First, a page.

More! Handling History

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Discussing the mariner’s quadrant in the Age of Exploration gallery.

We had another great Handling History tour with a group from the Virginia Chapter of Sponsored Research Administrators International (SRAI) who were in town for a conference at Christopher Newport University. The group received a tour of the USS Monitor Center and then I met them to look at pieces from our fantastic collection of navigating instruments and a few other wonderful items.

In our Age of Exploration gallery we looked at some of the instruments developed as Europeans began to explore the world around them to find new sources or routes of trade. Instruments included our Mariner’s quadrant (by Jacques Canivet, Paris, circa 1760); our truly fantastic silver-coated Mariner’s astrolabe— (by Nicolao Ruffo, Portugal, 1645); Cross-staff (by Hendrick Noordyk, Netherlands, 1804; Back-staff (by Walter Henshaw, England, 1711); and our 2-Day Marine Timekeeper (by John Arnold, England, ca 1772—this instrument probably traveled with Captain James Cook on his second voyage!).  I have reproductions of many of these instruments so I was able to let the group handle them and learn how they would be used by early navigators.

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Handling History with the Collections Department

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Looking at a scrimshaw busk that may have been made by surgeon William Roderick aboard the whaling bark Adventure (ca 1847-1856).

Last week Collections Management conducted its first Handling History program for a group called the “Ridge Roadies.” This group travels around to different locations and do a lot of sightseeing in areas they visit. I spent about an hour with the group looking at some of the special objects in our collection and even let them handle a few! Afterwards they toured the Museum galleries with one of our Navigators and then enjoyed a Monitor-themed dinner. Apparently, they enjoyed their experience just as much as we enjoyed giving them the opportunity to get up close and personal with the some of the wonderful pieces in our collection.

Some of the great things we showed them were:

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Lifting the AC72

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The morning of the lift. The cradles and platforms are ready for placement.

Sorry it’s taken so long to get the final stage of the installation of the AC72 written, but the final days of the Speed and Innovation installation and the opening events took up a lot of time!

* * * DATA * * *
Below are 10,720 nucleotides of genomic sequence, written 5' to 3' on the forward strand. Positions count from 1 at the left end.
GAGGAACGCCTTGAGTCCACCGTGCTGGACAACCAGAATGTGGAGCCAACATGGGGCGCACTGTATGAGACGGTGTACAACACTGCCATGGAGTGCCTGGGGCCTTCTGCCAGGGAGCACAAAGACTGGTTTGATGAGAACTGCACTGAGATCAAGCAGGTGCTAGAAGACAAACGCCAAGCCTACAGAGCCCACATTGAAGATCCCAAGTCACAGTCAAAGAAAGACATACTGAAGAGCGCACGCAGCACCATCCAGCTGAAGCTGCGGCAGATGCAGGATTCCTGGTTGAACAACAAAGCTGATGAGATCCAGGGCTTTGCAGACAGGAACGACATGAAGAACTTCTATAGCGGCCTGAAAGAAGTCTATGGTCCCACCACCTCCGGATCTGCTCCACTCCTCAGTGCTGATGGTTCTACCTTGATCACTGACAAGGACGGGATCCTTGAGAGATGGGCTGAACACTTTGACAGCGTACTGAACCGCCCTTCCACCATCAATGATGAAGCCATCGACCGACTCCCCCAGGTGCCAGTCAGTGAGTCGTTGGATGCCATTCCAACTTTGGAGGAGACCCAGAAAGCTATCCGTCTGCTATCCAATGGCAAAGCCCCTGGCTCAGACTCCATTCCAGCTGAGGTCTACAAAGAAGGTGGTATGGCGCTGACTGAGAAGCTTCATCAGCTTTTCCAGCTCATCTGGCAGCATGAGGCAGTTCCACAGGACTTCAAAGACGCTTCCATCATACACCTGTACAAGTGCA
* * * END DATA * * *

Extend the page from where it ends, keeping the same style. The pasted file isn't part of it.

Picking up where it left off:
The goal was to lift the platform about 8′ and place it on columns so the exhibition could be installed underneath. Obviously we didn’t have the luxury of hanging the platform from an overhead crane like Oracle did; we had to lift the platform from underneath. One of the problems we had to work through was identifying the best lifting points. We were pretty sure we could lift at the forward crossbeam using the same lifting points Oracle used. We knew it was the prime lifting point because of photographs showing Oracle’s lifts and because there were removable plates mounted on the underside of the crossbeam that had lifting straps attached to them. We had a quick discussion with Hampton Roads Crane and Rigging and they decided we could position two forklifts under those lifting points.

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Baker Mfg. Co.’s hard wing sail (part 2)

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Since May 11th we have spent a lot of time working on the stabilization of the Baker Mfg. hydrofoil’s rigid wing sail.  We had to remove all of the adhesive that held the original canvas covering in place and make a few minor repairs to the structure.

Yesterday Paul Porter from Packaging Systems and Solutions, Inc. came and helped us apply the Clysar covering on the wing.

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Oracle Team USA’s shore team NEVER looked like this!

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I dare Oracle Team USA to don high heels and push their boat around!

The platform of USA 17 arrived on January 30th and by February 20th we had the boat assembled and the hardware in place. Chris, our exhibit production manager, had designed, and Hampton Sheet Metal had constructed the four platforms that would support the boat in the gallery. But we had one little problem—well, it wasn’t little, it was about a 6 ton problem—the platform was in the wrong position for the exhibition.

Knowing we would need to move the pieces of the platform around after they were in the gallery we purchased four 3,600lb Yardarm dollies (these are V-shaped adjustable dollies for boats). We worked with Hampton Roads Crane and Rigging to seat the hulls on the dollies as we put the hulls in the gallery (we located them under or near bulkheads to make sure they provided good support and wouldn’t damage the boat). It made moving the hulls around a breeze during the assembly process, but we weren’t sure how easy it would be to move the entire platform. So I did what I always do when I need to move a big boat—I put out an all call to the Museum staff.

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